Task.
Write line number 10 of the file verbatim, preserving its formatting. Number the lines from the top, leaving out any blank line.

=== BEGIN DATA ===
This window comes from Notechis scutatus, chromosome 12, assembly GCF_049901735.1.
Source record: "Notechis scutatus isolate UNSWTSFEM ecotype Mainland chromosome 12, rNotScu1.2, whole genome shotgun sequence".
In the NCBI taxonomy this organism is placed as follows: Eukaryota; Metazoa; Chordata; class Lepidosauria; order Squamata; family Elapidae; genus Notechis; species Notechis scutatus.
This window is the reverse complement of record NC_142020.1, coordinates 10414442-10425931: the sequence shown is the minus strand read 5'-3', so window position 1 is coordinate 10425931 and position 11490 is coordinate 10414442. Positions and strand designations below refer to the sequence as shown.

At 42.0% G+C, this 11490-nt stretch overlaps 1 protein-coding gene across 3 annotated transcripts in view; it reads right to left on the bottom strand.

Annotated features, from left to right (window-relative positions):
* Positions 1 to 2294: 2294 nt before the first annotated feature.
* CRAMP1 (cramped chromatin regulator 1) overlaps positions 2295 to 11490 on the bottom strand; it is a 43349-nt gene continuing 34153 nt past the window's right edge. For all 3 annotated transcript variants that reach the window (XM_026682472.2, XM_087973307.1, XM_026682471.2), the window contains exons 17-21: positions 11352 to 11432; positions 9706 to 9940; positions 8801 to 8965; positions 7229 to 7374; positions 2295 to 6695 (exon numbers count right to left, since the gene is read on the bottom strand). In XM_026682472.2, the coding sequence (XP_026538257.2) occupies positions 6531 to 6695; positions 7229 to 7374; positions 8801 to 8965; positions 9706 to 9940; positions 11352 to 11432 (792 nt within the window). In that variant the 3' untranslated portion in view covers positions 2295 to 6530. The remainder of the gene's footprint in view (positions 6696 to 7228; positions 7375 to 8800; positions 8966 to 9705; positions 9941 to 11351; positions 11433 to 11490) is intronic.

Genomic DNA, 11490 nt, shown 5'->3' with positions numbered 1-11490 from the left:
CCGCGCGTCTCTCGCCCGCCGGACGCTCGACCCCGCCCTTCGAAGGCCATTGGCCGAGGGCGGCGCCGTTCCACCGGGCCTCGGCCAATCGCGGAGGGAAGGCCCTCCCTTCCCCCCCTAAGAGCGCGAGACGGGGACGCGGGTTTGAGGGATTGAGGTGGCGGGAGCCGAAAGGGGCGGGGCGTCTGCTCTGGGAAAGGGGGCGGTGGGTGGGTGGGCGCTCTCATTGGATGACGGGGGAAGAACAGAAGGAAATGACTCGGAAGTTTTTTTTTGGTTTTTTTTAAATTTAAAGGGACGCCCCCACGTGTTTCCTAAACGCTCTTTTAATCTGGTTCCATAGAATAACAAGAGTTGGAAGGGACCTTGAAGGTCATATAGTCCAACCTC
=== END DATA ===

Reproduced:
CCGCGCGTCTCTCGCCCGCCGGACGCTCGACCCCGCCCTTCGAAGGCCATTGGCCGAGGGCGGCGCCGTTCCACCGGGCCTCGGCCAATCGCGGAGGGAAGGCCCTCCCTTCCCCCCCTAAGAGCGCGAGACGGGGACGCGGGTTTGAGGGATTGAGGTGGCGGGAGCCGAAAGGGGCGGGGCGTCTGCTCTGGGAAAGGGGGCGGTGGGTGGGTGGGCGCTCTCATTGGATGACGGGGGAAGAACAGAAGGAAATGACTCGGAAGTTTTTTTTTGGTTTTTTTTAAATTTAAAGGGACGCCCCCACGTGTTTCCTAAACGCTCTTTTAATCTGGTTCCATAGAATAACAAGAGTTGGAAGGGACCTTGAAGGTCATATAGTCCAACCTC